When you hear the CEO of a company tell an employee, “I do not have the power to promote you,” you might smirk and wonder why a leader would make such a ludicrous statement. You might also think he is undermining his authority. That is understandable. However, that is exactly what I told an employee who asked me for a promotion recently.
I wanted him to know I am utilizing my authority to empower the teams to be involved in the promotion decisions of their co-workers. I do not think it was what he expected to hear.
Based on his suspicious reaction, I suspect he assumed I was being sly to conclude the conversation quickly. Nothing could have been further from the truth. I saw this as a valuable opportunity to equip him with the necessary tools that would benefit him long-term.
I let him know my policy has always been to hire and promote for attitude, and train for results.
I explained that he would not like the outcome if I promoted him. He persisted and told me what an excellent job he was doing and how well-suited he is for a leadership role. What he did not realize was that his opinion of his performance did not align with that of his crew.
I had already heard from them, and they were emphatic that because of the poor attitude he displayed on the job, they did not want him as their leader. There was significant distrust by the crew and an overall lack of respect and appreciation shown by this employee. When I shared their feedback, he was immediately angry and began refuting the crew’s input by casting blame on them.
The attitude and disrespect he displayed in my office were all the evidence I needed to confirm the accuracy of his co-worker’s opinions. I told him that his biggest issues were blaming his co-workers for his shortcomings and the lack of accountability for his own actions. When I asked him if he would like some advice on how to improve, he settled down and asked what he needed to do to earn a promotion.
I explained our company policy for promotions and how they come from the bottom up, not from the top down. This practice allows us to learn about the value of a promotion from the perspective of our workforce. I also gave him additional insight into his co-workers’ opinions of his leadership ability and how they were adamant that they would not follow his direction. A couple of them said they would quit if they had to report to him. I told him powerful feedback like that was something I simply could not afford to overlook.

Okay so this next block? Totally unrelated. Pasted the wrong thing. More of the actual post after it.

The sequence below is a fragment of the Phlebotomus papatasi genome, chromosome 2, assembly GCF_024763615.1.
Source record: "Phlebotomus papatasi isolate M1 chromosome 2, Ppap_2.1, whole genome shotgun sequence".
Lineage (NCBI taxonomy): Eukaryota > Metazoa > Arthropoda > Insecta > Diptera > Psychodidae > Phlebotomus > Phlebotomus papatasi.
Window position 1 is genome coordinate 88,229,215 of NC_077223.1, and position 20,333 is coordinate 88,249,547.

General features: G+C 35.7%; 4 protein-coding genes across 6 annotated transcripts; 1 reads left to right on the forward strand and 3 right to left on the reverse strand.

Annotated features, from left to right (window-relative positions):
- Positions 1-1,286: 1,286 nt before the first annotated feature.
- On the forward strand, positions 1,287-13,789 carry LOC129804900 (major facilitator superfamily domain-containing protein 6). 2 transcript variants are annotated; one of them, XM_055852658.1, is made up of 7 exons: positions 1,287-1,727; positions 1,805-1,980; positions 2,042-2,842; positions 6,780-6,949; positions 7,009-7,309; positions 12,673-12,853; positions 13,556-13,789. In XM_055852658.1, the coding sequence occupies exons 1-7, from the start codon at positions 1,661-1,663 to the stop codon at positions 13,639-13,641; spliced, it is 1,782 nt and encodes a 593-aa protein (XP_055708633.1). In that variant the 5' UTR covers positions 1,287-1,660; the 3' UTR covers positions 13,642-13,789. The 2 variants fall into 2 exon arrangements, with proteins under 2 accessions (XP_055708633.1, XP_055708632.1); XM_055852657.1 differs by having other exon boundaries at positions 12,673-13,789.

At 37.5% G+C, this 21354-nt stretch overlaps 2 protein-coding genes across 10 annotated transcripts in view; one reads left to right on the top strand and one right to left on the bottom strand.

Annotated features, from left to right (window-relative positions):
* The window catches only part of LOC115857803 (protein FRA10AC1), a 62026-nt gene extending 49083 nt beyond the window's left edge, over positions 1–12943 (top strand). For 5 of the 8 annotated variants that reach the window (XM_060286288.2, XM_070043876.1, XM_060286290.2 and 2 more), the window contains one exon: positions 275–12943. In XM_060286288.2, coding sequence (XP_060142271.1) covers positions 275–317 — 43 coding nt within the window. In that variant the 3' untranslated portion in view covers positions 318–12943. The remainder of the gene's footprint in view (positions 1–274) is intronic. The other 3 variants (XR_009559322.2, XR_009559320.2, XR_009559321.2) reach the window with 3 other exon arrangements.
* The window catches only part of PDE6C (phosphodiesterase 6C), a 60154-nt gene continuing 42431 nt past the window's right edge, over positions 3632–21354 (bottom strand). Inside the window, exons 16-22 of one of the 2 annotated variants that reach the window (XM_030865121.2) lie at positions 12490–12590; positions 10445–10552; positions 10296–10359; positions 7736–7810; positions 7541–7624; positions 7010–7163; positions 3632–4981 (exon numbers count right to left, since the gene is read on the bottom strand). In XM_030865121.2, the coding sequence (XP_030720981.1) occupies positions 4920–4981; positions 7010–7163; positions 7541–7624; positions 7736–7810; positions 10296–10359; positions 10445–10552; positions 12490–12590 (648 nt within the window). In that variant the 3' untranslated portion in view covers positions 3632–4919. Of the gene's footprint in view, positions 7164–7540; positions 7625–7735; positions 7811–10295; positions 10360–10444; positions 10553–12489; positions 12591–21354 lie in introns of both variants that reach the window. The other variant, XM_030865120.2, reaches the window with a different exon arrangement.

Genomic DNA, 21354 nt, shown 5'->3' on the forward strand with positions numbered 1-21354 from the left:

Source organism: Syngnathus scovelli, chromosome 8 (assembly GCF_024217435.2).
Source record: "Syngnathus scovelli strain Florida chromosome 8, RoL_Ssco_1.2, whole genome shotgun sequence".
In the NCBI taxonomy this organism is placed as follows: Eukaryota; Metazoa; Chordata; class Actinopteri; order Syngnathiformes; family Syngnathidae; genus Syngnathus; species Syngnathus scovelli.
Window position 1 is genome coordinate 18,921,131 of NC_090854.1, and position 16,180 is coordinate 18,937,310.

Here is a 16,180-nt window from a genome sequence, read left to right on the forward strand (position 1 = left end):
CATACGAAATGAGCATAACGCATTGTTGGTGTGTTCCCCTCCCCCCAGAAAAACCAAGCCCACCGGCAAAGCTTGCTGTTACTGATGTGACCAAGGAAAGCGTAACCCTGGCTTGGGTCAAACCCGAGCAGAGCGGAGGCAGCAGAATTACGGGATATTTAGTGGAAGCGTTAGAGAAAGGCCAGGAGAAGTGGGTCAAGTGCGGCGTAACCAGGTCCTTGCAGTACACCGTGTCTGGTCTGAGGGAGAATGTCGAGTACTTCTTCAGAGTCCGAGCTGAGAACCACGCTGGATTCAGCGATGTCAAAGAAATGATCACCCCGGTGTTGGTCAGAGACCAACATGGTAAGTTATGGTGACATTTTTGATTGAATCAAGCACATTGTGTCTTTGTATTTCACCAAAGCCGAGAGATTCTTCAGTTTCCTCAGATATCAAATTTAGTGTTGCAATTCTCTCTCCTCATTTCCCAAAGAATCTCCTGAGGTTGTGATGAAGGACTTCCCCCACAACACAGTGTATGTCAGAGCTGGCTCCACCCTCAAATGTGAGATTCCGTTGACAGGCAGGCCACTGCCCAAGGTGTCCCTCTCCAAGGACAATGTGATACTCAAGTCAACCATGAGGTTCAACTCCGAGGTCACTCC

Again, it was not what he wanted to hear, and I could see the anger resurfacing as he pushed on that his co-workers were whiners and not telling me the truth. I let him know that if I were to promote him, it would be in vain, and if he did not do well in his new role (as all the evidence indicated he would not), I would be forced to demote him. And because it is hard on the ego to go backwards professionally, he would end up leaving the company. Ultimately, I would be promoting him out of a job.
That message seemed to resonate with him. He asked what he needed to do to change his trajectory. I gave him four pieces of advice:
All too often, employees trying to work their way up the professional ladder look to management to recognize their efforts and reward them with a promotion. We have shifted away from this methodology. Corporately, we have found remarkable success in fostering the bottom-up management style, and we are not alone. Ernst & Young, IBM, and Google, just to name some examples, have implemented elements of that management style.
Some of the advantages we have found include:
I would love to tell you that this employee took my advice to heart and earned the promotion he so desperately wanted. Sadly, that is not the case. He did make a concerted effort and I was optimistic that he would rise to a leadership level. However, the changes proved temporary and after only a few weeks, he reverted to his former ways, and he is no longer part of our company. You just cannot win them all. However, the overall situation helped to reinforce my confidence in the effectiveness of the bottom-up approach.
Damian Lang is CEO at Lang Masonry Contractors, Wolf Creek Construction, Buckeye Construction and Restoration, 3 PLS Labor Services, Malta Dynamics Fall Protection and Safety Company, and EZG Manufacturing.
To view the products and equipment his companies created to make job sites safer and more efficient, visit his websites at ezgmfg.com or maltadynamics.com.